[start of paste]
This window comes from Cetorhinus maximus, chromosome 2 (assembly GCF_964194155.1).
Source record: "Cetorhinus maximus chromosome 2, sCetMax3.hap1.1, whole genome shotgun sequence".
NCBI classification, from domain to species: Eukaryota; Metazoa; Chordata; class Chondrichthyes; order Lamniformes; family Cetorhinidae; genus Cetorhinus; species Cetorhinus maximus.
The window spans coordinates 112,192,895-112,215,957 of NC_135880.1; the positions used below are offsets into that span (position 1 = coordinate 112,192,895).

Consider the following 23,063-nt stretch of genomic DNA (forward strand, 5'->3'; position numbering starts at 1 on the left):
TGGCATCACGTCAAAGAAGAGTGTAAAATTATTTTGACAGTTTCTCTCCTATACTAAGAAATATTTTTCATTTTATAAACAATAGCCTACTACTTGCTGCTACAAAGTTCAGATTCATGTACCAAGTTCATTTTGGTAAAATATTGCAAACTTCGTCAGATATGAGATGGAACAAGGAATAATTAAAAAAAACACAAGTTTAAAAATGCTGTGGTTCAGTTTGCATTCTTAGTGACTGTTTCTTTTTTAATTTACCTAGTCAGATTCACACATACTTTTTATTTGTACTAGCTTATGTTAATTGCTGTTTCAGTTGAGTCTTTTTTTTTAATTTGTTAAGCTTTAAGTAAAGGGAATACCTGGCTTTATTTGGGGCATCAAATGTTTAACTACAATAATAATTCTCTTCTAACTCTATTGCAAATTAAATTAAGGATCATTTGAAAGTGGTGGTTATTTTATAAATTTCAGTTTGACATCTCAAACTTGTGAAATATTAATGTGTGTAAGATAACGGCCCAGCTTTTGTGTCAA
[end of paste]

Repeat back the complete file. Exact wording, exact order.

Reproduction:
This window comes from Cetorhinus maximus, chromosome 2 (assembly GCF_964194155.1).
Source record: "Cetorhinus maximus chromosome 2, sCetMax3.hap1.1, whole genome shotgun sequence".
NCBI classification, from domain to species: Eukaryota; Metazoa; Chordata; class Chondrichthyes; order Lamniformes; family Cetorhinidae; genus Cetorhinus; species Cetorhinus maximus.
The window spans coordinates 112,192,895-112,215,957 of NC_135880.1; the positions used below are offsets into that span (position 1 = coordinate 112,192,895).

Consider the following 23,063-nt stretch of genomic DNA (forward strand, 5'->3'; position numbering starts at 1 on the left):
TGGCATCACGTCAAAGAAGAGTGTAAAATTATTTTGACAGTTTCTCTCCTATACTAAGAAATATTTTTCATTTTATAAACAATAGCCTACTACTTGCTGCTACAAAGTTCAGATTCATGTACCAAGTTCATTTTGGTAAAATATTGCAAACTTCGTCAGATATGAGATGGAACAAGGAATAATTAAAAAAAACACAAGTTTAAAAATGCTGTGGTTCAGTTTGCATTCTTAGTGACTGTTTCTTTTTTAATTTACCTAGTCAGATTCACACATACTTTTTATTTGTACTAGCTTATGTTAATTGCTGTTTCAGTTGAGTCTTTTTTTTTAATTTGTTAAGCTTTAAGTAAAGGGAATACCTGGCTTTATTTGGGGCATCAAATGTTTAACTACAATAATAATTCTCTTCTAACTCTATTGCAAATTAAATTAAGGATCATTTGAAAGTGGTGGTTATTTTATAAATTTCAGTTTGACATCTCAAACTTGTGAAATATTAATGTGTGTAAGATAACGGCCCAGCTTTTGTGTCAA